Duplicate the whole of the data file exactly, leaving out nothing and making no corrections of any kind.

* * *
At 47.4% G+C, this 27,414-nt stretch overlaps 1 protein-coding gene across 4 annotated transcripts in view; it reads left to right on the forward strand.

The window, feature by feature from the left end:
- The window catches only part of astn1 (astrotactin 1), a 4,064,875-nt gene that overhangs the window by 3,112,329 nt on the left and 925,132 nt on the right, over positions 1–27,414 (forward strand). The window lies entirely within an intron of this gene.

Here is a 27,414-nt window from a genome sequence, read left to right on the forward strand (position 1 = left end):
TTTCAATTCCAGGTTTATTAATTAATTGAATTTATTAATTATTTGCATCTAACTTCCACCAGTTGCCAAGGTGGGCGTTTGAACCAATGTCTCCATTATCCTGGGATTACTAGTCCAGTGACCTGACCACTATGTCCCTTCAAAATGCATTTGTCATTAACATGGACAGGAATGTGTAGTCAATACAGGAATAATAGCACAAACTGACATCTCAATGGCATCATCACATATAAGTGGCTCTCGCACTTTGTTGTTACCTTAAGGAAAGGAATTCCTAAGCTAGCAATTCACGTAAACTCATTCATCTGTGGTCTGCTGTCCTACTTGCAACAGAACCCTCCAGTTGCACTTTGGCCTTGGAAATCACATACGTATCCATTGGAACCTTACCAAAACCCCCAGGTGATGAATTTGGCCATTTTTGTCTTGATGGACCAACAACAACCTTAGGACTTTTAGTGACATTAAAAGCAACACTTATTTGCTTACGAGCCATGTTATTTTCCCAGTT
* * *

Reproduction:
At 47.4% G+C, this 27,414-nt stretch overlaps 1 protein-coding gene across 4 annotated transcripts in view; it reads left to right on the forward strand.

The window, feature by feature from the left end:
- The window catches only part of astn1 (astrotactin 1), a 4,064,875-nt gene that overhangs the window by 3,112,329 nt on the left and 925,132 nt on the right, over positions 1–27,414 (forward strand). The window lies entirely within an intron of this gene.

Here is a 27,414-nt window from a genome sequence, read left to right on the forward strand (position 1 = left end):
TTTCAATTCCAGGTTTATTAATTAATTGAATTTATTAATTATTTGCATCTAACTTCCACCAGTTGCCAAGGTGGGCGTTTGAACCAATGTCTCCATTATCCTGGGATTACTAGTCCAGTGACCTGACCACTATGTCCCTTCAAAATGCATTTGTCATTAACATGGACAGGAATGTGTAGTCAATACAGGAATAATAGCACAAACTGACATCTCAATGGCATCATCACATATAAGTGGCTCTCGCACTTTGTTGTTACCTTAAGGAAAGGAATTCCTAAGCTAGCAATTCACGTAAACTCATTCATCTGTGGTCTGCTGTCCTACTTGCAACAGAACCCTCCAGTTGCACTTTGGCCTTGGAAATCACATACGTATCCATTGGAACCTTACCAAAACCCCCAGGTGATGAATTTGGCCATTTTTGTCTTGATGGACCAACAACAACCTTAGGACTTTTAGTGACATTAAAAGCAACACTTATTTGCTTACGAGCCATGTTATTTTCCCAGTT